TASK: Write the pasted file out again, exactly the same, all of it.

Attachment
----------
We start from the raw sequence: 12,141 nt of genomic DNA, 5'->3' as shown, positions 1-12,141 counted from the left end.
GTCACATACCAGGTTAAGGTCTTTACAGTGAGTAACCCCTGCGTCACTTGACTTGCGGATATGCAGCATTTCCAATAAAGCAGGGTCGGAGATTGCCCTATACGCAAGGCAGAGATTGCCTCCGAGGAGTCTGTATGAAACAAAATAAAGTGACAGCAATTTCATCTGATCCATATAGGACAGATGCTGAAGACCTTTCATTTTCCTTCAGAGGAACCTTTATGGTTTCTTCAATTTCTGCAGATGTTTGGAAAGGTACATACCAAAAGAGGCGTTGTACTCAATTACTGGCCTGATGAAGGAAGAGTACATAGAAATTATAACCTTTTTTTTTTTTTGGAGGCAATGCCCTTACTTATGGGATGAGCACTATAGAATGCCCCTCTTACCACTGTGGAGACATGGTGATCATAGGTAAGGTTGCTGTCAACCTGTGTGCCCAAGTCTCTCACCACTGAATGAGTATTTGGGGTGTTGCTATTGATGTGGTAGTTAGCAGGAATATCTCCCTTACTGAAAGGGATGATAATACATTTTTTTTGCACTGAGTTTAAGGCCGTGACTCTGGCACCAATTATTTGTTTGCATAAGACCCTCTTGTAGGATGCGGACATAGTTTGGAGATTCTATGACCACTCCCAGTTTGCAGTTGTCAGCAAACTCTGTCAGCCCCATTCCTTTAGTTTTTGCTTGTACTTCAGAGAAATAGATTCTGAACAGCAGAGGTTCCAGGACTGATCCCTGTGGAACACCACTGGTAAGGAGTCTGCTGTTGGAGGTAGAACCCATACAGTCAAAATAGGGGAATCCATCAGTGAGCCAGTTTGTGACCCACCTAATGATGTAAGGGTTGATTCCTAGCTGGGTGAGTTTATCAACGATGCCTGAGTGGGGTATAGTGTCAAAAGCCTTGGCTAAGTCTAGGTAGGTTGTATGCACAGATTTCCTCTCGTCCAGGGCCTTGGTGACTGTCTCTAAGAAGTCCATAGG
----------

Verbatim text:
We start from the raw sequence: 12,141 nt of genomic DNA, 5'->3' as shown, positions 1-12,141 counted from the left end.
GTCACATACCAGGTTAAGGTCTTTACAGTGAGTAACCCCTGCGTCACTTGACTTGCGGATATGCAGCATTTCCAATAAAGCAGGGTCGGAGATTGCCCTATACGCAAGGCAGAGATTGCCTCCGAGGAGTCTGTATGAAACAAAATAAAGTGACAGCAATTTCATCTGATCCATATAGGACAGATGCTGAAGACCTTTCATTTTCCTTCAGAGGAACCTTTATGGTTTCTTCAATTTCTGCAGATGTTTGGAAAGGTACATACCAAAAGAGGCGTTGTACTCAATTACTGGCCTGATGAAGGAAGAGTACATAGAAATTATAACCTTTTTTTTTTTTTGGAGGCAATGCCCTTACTTATGGGATGAGCACTATAGAATGCCCCTCTTACCACTGTGGAGACATGGTGATCATAGGTAAGGTTGCTGTCAACCTGTGTGCCCAAGTCTCTCACCACTGAATGAGTATTTGGGGTGTTGCTATTGATGTGGTAGTTAGCAGGAATATCTCCCTTACTGAAAGGGATGATAATACATTTTTTTTGCACTGAGTTTAAGGCCGTGACTCTGGCACCAATTATTTGTTTGCATAAGACCCTCTTGTAGGATGCGGACATAGTTTGGAGATTCTATGACCACTCCCAGTTTGCAGTTGTCAGCAAACTCTGTCAGCCCCATTCCTTTAGTTTTTGCTTGTACTTCAGAGAAATAGATTCTGAACAGCAGAGGTTCCAGGACTGATCCCTGTGGAACACCACTGGTAAGGAGTCTGCTGTTGGAGGTAGAACCCATACAGTCAAAATAGGGGAATCCATCAGTGAGCCAGTTTGTGACCCACCTAATGATGTAAGGGTTGATTCCTAGCTGGGTGAGTTTATCAACGATGCCTGAGTGGGGTATAGTGTCAAAAGCCTTGGCTAAGTCTAGGTAGGTTGTATGCACAGATTTCCTCTCGTCCAGGGCCTTGGTGACTGTCTCTAAGAAGTCCATAGG